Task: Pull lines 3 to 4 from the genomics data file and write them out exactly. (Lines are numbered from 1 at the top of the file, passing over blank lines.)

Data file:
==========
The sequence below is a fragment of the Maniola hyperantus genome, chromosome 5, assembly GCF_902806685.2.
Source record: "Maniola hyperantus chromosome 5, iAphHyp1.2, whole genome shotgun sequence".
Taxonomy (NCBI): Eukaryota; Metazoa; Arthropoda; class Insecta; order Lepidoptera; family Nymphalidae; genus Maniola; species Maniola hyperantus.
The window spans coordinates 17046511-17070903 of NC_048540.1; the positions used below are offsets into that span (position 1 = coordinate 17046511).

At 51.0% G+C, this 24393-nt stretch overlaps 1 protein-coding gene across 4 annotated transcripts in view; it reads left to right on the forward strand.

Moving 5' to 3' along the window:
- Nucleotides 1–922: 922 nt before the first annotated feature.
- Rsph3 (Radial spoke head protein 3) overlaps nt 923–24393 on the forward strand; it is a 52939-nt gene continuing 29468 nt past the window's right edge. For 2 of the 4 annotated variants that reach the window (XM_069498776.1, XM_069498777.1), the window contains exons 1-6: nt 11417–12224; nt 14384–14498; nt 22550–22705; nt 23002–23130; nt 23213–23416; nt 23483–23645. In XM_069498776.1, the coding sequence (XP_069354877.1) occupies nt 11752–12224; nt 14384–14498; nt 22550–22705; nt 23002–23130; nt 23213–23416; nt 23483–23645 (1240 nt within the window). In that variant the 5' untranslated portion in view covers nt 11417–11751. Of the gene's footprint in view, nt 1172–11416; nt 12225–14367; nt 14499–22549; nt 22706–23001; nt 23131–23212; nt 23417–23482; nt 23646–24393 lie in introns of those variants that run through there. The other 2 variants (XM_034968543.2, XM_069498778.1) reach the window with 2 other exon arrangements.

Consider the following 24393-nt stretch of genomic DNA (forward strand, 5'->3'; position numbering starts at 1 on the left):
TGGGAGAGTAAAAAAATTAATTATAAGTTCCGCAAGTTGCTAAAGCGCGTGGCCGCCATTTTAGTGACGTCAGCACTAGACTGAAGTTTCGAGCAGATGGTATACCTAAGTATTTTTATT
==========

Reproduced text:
Taxonomy (NCBI): Eukaryota; Metazoa; Arthropoda; class Insecta; order Lepidoptera; family Nymphalidae; genus Maniola; species Maniola hyperantus.
The window spans coordinates 17046511-17070903 of NC_048540.1; the positions used below are offsets into that span (position 1 = coordinate 17046511).